*Audacity, more audacity and always audacity
Many thanks to the fine folks at ERE for putting on another great conference. I always feel that I learn so much at these events, and this one did not disappoint, it excelled.
The overarching theme was “A bold approach to talent acquisition management and leadership,” and much of the agenda focused on bold actions being taken by bold TA leaders around the world to really up their game, and deliver results for their organizations.
I did sense a disconnect though, when it came to many of my peers in the crowd.
It seems that the majority of leaders in TA know that things have to change, they really really want things to change, but they are not effectively driving that change. For some reason I felt that many folks in leadership roles still become paralyzed with fear when it comes to bold initiatives. I want to help, I want our industry to excel because we audaciously add value, and the best way to I can help is by showing you that change is easy. Easy if you are willing to be bold, that is.
First, let’s address the fear. If you have advanced to a leadership position in TA, I would like to assume it is because you have knowledge and skills that make you suitable to be a leader. As a smart, capable leader, what is it that you fear? When I ask peers that question, the answer I most often get is “losing my job.”
But the demand for leading edge TA leadership has never been greater. You are in the driver’s seat. If you chose to implement a bold intelligent plan of action, you can write your own ticket. However, and I apologize for the football analogy, if you are timid and insist on running a protective prevent defense, you will almost always lose.
Now here’s the part where I put it out there. I’m not a theoretician, I’m a leader, as I’ve been sharing Spectrum Health’s journey to Best Large TA Team, allow me to illustrate an actual example of how a bold plan came to be a reality.
When I started, I assessed our current state, and with the help of stakeholders developed a desired future state. This was not complicated. First and foremost, everyone: my team, hiring manager, candidates, HR, system leadership, etc. wanted better outcomes. As a TA leader finding the gaps/areas of improvement was second nature, and knowing how to close/improve on them was also right in my wheelhouse.
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Where I took a bold stand was in how fast we were going to get this done. Looking at the workload, training, communication, and putting it all into a project plan, I saw that the minimum amount of time to implement was 60 days. The new structure we needed to implement was the right thing to do, not only for the business and my team, but also for our patients, members, and their families. When it comes to doing what’s right, there is never an excuse for delay. Heck, we all know the biggest difference between a hero and zero isn’t just one letter, it’s the fact that a hero does what’s right, right away, without hesitation.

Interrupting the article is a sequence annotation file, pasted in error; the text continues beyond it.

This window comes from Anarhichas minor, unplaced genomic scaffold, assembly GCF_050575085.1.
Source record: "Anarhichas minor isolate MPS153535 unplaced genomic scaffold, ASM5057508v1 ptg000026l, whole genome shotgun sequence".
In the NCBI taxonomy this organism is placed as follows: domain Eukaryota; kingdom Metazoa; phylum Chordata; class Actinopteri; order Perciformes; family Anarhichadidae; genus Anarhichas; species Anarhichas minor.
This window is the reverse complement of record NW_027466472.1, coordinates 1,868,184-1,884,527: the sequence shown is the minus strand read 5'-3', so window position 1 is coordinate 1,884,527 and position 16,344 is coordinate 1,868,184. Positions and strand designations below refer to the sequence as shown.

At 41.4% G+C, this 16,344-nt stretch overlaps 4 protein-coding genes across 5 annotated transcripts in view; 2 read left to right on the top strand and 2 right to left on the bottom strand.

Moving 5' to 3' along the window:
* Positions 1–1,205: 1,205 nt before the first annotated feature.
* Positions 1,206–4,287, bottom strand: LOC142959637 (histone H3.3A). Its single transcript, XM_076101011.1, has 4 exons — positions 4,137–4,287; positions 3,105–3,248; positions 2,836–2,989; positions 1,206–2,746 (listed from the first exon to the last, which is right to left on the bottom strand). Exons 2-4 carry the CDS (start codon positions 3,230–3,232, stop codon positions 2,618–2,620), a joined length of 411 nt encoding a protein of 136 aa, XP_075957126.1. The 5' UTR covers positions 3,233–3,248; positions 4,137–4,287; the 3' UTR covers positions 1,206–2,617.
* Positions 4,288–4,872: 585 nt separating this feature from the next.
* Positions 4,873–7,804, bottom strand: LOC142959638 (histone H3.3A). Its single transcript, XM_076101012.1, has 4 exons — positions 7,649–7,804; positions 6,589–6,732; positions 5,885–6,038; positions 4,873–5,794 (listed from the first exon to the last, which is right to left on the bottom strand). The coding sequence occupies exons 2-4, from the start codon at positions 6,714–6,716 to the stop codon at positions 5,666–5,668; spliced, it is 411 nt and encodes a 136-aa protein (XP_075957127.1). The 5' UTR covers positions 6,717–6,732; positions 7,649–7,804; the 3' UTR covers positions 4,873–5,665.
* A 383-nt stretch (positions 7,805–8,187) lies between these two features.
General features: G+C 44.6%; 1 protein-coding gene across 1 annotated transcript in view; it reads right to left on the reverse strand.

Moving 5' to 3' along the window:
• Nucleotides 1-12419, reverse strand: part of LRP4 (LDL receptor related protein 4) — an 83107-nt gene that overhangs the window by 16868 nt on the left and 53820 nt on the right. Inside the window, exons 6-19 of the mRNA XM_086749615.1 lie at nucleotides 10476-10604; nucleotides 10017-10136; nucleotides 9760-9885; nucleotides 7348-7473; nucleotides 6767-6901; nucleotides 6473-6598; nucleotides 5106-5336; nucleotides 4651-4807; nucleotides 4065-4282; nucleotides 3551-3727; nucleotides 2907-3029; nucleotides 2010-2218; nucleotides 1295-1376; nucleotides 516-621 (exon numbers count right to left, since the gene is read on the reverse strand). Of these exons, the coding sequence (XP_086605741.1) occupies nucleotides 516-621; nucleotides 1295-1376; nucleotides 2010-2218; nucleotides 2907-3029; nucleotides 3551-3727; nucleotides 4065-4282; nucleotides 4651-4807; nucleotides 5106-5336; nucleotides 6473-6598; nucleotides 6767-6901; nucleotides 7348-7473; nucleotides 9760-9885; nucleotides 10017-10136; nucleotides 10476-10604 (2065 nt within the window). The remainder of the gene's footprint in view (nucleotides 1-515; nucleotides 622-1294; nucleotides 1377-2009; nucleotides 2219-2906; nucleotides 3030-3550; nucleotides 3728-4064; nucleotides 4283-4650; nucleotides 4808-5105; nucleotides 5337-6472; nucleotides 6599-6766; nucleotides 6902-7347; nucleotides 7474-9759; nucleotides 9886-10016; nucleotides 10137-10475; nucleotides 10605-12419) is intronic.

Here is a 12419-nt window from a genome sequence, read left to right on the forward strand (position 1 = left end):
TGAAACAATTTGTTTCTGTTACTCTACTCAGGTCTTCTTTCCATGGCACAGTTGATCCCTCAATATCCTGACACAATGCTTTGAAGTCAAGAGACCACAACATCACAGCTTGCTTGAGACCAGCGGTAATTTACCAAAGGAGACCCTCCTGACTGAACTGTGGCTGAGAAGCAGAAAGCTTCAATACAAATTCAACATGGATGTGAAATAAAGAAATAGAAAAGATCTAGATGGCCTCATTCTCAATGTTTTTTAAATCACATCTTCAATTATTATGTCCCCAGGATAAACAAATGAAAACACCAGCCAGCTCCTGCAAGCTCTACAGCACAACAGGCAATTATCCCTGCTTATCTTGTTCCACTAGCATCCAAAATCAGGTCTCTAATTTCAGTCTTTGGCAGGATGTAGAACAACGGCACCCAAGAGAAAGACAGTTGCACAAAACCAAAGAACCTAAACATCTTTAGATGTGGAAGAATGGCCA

So I set the time line and began to motivate my leadership, the team, and our organization for the impending changes. I have to give a huge shout out to my team, the managers and recruiters, I asked them to follow me into chaos. I led with eyes forward and never once doubted that they were right behind me!
It was honest work, with a lot of moving parts, and a tight timeline … a timeline I boldly announced we were going to hit and hit right, come heck or high water, because if you want to boldly ensure you are going to get something done, don’t leave yourself an escape route. Everyone, my team, customers, leadership, etc., got behind the goal. There is something exciting about a race with a clear goal, and a tight timeline. People naturally want to be a part of it, when they see others are running hard to something big, it’s in our nature to support each other.
It was exciting, it was invigorating, and after 60 days, it was delivered, a wholly reorganized team, recruitment process, candidate and customer experience, metrics and data analytics. Not minor tweeks mind you, but a whole new function and processes. A year and half later the results speak for themselves, and we are continually seeking bold ways to improve on them.
I’m a huge believer in supporting my brothers and sisters in TA, as I know many of my peers are. My door is always open, we have folks from all over come in and learn from our team, and my phone and email are always on. So if you are having trouble taking the first step to a bold new future (Q: What’s the best way to eat an elephant? A: One bite at a time.) reach out, borrow some audacity, and when you succeed, TA succeeds!